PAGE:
Access to care for limited English speaking communities.

    The PCC initiated a partnership with the Adventist HealthCare Center on Health Disparities to offer language interpretation and cultural competency training to clinic staff to ensure access to health services for limited English speaking, multi-cultural communities.

    Emergency Department to Primary Care Connect.

    The PCC was awarded a significant two-year grant from the Centers for Medicare and Medicaid Services through the Maryland Department of Health and Mental Hygiene to implement a comprehensive, integrated, coordinated approach to reduce "avoidable" emergency department visits by uninsured and Medicaid-insured Montgomery County residents.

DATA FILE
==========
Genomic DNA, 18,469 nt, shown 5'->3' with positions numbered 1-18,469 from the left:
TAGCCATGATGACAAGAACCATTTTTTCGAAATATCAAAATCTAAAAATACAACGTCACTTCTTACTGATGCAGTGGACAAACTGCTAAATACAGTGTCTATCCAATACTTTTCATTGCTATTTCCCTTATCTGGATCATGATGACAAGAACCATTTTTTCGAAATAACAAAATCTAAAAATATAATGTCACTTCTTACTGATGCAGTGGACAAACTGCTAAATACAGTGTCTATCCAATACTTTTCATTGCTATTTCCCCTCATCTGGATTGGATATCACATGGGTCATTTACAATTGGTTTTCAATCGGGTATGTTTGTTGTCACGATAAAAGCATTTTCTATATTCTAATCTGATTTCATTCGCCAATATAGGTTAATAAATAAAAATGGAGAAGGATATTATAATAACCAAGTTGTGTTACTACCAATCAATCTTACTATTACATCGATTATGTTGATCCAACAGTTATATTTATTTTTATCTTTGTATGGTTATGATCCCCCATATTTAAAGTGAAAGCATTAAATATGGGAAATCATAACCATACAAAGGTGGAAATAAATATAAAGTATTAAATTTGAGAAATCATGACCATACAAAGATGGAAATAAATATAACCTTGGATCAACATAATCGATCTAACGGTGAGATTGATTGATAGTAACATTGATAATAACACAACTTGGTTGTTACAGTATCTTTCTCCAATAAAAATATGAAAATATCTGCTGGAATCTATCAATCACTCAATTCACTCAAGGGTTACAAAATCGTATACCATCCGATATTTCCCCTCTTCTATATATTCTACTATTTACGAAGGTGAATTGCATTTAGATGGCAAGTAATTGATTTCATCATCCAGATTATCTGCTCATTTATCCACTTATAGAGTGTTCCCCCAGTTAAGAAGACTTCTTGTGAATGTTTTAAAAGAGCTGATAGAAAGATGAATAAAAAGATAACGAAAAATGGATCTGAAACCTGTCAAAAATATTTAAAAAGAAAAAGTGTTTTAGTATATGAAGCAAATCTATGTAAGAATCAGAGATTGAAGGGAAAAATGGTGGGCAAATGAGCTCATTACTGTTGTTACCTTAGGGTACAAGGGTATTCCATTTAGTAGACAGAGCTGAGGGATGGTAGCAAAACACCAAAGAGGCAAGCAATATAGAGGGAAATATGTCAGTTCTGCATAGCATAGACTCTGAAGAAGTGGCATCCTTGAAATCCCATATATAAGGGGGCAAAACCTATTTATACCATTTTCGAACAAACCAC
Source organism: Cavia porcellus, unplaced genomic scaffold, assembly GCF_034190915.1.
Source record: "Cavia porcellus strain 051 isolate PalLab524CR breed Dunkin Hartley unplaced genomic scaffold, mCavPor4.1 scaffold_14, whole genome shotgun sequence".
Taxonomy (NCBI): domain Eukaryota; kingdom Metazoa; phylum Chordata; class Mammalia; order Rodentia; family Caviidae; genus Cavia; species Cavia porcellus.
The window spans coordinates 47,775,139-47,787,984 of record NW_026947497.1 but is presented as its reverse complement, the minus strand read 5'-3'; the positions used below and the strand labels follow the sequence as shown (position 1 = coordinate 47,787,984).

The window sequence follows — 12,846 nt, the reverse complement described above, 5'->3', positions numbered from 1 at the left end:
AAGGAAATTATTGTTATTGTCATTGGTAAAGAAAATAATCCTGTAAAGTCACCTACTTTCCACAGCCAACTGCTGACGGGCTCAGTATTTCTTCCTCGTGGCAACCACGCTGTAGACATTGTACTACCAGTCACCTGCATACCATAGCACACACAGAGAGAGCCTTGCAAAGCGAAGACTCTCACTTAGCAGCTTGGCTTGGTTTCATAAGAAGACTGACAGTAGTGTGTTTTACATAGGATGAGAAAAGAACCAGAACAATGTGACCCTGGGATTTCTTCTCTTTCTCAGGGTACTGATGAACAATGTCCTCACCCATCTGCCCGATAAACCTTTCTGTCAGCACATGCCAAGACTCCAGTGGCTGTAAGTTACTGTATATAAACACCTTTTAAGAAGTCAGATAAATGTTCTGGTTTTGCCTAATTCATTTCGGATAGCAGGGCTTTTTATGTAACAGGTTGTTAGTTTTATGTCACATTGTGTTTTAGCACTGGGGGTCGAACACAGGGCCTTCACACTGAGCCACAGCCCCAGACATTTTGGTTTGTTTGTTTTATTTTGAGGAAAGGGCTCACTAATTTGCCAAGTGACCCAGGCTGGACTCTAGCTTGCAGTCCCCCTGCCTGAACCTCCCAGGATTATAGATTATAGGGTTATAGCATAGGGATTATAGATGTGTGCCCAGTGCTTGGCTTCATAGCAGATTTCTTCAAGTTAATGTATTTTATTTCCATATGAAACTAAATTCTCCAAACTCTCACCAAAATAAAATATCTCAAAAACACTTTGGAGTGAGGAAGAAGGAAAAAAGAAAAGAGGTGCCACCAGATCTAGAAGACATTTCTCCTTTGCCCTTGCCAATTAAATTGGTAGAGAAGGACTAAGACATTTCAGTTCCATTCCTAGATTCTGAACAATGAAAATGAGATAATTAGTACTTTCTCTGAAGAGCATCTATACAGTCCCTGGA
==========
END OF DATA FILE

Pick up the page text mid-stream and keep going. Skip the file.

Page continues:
NPower Technology Innovation Award.

    The PCC receives one of two 2009 NPower Greater DC Region Technology Innovation Awards, presented by Accenture. The PCC was recognized for developing and open-source, web-based IT infrastructure to facilitate systems integration across independent health care entities.

  • HRSA Patient Safety and Clinical Pharmacy Services Collaborative.

    The PCC joined this national initiative designed to improve health care quality and outcomes through the integration of evidence-based clinical pharmacy services within inter-professional health care teams. The PCC-led team focused on optimizing therapeutic outcomes, patient care quality, and safe medication use through HRSA Patient Safety and Clinical Pharmacy Services Collaborative. Collaborators included Mercy Clinic, the University of Maryland School of Pharmacy, Maryland Pharmacist Association, ALFA Specialty Pharmacy, and the Delmarva Foundation.

  • Bank of America Award.

    The Bank of America Charitable Foundation presented the PCC its prestigious "2010 Greater Washington Neighborhood Builders" Award.

    RAND Corporation evaluation of Montgomery Cares.